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Theater school plans first musical in 10 years as part of packed lineup
This year, the Ohio University School of Theater will feature shows of every genre, from Greek comedies to contemporary dramas.
The season starts with a dark comedy, Mr. Marmalade, directed by David Haugen, an assistant professor in the School of Theater.
The show tells the story of a little girl name Lucy, who imagines a cast of creepy characters while dealing with the adults in her own life and a new friend who has some imaginary friends of his own.
“Mr. Marmalade is a dark comedy, which appeals to my sense of humor,” Haugen said. “I think college audiences will find it appealing.”
While Haugen was careful not to give too much away, he said that audiences will be surprised and intrigued by the set design and personal touches to the show.
“We came up with a design for the set we are all excited about,” he said. “It is from the world of a child. And John Salutz, the sound designer, is writing a theme song for the production. I’m excited about that.”
The next show on the bill, Assassins, directed by Lee Kinney, follows different people throughout history who attempt to assassinate presidents of the United States. The show, the only musical being produced during the season, is set up in an unusual style, a revue-type show that includes songs, sketches and anecdotes from each assassin and the people in their lives.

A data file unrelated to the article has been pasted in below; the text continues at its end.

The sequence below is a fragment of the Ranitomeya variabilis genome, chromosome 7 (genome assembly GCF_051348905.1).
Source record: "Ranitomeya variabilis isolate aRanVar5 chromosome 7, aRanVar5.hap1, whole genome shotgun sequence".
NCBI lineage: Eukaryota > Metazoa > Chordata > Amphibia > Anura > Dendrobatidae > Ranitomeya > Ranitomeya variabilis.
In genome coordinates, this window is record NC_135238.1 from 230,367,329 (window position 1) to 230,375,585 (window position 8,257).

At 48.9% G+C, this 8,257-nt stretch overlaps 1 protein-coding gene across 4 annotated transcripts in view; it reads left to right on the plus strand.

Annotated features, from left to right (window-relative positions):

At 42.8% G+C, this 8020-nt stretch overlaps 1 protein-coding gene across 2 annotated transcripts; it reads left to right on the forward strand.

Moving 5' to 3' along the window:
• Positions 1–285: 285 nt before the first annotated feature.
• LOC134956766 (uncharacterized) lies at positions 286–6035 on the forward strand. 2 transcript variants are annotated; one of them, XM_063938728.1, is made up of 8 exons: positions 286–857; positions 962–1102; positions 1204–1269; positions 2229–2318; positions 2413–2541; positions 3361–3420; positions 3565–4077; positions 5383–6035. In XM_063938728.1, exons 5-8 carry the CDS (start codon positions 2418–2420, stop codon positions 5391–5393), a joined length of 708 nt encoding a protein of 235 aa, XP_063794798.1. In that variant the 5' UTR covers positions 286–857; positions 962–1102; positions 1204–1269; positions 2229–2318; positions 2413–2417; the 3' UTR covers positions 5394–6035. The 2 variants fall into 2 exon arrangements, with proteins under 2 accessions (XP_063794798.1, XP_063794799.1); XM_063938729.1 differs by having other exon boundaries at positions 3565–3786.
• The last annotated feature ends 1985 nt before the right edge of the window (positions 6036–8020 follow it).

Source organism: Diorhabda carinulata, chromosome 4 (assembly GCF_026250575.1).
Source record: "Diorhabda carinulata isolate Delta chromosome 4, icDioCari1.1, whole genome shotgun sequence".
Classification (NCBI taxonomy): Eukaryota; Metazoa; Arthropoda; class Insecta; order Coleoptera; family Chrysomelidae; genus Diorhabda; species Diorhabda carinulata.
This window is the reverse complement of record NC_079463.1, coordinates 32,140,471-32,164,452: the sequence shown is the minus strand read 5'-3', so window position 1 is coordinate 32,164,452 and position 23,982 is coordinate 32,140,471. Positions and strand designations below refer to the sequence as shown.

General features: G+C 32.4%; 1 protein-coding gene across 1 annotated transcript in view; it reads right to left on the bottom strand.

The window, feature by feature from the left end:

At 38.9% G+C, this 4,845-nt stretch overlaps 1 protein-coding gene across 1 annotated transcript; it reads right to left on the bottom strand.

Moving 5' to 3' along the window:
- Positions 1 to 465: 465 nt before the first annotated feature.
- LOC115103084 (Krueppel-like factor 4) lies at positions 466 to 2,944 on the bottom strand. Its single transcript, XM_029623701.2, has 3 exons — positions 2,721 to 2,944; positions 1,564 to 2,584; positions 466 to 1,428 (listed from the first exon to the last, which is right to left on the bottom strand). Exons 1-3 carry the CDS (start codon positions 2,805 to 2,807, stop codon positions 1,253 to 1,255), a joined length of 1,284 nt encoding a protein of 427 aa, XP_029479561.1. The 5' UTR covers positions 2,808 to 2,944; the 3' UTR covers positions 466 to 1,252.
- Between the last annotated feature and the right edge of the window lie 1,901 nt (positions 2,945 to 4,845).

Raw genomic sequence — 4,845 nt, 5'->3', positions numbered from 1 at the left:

“This is something we are very excited about,” said Dennis Delaney, production manager at the theater school. “We haven’t done a musical in about 10 years so it’s one of the top things we’re looking forward to in this jam-packed season.”
Assistant professor Brian Evans directs the next show, a Greek comedy titled Lysistrata. The play follows a woman who attempts to end the Peloponnesian war by having the women of Greece withhold sex from their husbands until they negotiate peace.
The classic play was recently adapted into a Broadway musical set in modern times. The theater school’s production, however, fuses both Greek and modern influences as a protest of the Iraq war.
The season wraps up with the Tennessee Williams play, The Rose Tattoo, directed by Emily Penick, a graduate playwriting student.
Serefina Delle Rose is distraught when she finds herself widowed after her husband is killed in a car accident. She retreats more and more into seclusion and expects her daughter to do the same.
While she aims to make a unique production, Penick said it is important to her that she stays very true to Williams’ original work.
“It’s not about leaving my fingerprints all over the production so that people think about the director while they watch the play. It’s about creating a magical world that can transport the audience for the time they spend in the theater,” she said. “I’ve already been working with my amazing design team and can say with confidence that it will be a beautiful and romantic production.”